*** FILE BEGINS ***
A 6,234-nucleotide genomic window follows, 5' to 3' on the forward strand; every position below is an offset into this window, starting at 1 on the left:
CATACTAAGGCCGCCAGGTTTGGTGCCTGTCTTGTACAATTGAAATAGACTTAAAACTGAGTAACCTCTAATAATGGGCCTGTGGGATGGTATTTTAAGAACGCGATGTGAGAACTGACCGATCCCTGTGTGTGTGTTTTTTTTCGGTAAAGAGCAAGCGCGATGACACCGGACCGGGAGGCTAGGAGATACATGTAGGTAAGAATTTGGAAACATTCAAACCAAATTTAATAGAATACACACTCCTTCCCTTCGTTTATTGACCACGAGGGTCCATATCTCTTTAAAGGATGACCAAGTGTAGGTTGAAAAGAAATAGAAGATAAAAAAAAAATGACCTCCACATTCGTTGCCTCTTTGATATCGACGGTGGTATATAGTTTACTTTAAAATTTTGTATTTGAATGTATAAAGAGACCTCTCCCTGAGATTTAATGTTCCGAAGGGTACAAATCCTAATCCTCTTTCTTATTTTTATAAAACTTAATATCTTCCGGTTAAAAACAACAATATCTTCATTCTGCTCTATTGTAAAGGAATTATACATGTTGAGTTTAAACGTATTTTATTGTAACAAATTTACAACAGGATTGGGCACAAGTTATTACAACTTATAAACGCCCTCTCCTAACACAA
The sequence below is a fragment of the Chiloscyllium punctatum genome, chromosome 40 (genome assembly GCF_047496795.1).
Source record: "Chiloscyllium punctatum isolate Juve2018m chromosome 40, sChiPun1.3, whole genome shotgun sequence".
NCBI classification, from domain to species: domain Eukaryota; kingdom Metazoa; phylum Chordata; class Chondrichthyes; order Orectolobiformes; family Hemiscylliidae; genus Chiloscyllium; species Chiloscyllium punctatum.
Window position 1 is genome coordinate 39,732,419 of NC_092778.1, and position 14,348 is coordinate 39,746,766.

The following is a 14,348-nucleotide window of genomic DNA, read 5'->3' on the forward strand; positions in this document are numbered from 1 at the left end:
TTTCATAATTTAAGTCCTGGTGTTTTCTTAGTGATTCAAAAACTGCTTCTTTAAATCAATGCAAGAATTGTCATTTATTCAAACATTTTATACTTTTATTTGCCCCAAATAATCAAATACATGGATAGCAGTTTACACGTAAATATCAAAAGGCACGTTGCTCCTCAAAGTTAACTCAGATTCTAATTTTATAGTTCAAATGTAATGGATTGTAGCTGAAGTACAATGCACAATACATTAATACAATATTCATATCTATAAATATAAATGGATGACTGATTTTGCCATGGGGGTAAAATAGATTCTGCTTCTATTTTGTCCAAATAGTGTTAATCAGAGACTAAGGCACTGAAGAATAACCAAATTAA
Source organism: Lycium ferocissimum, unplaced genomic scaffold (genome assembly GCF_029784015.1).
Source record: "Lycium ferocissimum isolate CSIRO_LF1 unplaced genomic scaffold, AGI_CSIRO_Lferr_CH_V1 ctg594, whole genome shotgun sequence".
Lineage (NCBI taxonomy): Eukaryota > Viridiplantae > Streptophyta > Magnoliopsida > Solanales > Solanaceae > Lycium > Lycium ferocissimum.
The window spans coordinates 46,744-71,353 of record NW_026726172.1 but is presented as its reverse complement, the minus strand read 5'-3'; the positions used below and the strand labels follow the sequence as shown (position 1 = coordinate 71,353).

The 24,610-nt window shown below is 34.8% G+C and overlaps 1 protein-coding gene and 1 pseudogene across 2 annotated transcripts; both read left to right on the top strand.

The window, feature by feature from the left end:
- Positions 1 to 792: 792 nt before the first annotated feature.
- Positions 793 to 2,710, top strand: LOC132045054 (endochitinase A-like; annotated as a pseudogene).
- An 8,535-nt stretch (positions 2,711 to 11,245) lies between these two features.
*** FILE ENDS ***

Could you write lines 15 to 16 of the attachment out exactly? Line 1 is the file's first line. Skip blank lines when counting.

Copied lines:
- Positions 1 to 792: 792 nt before the first annotated feature.
- Positions 793 to 2,710, top strand: LOC132045054 (endochitinase A-like; annotated as a pseudogene).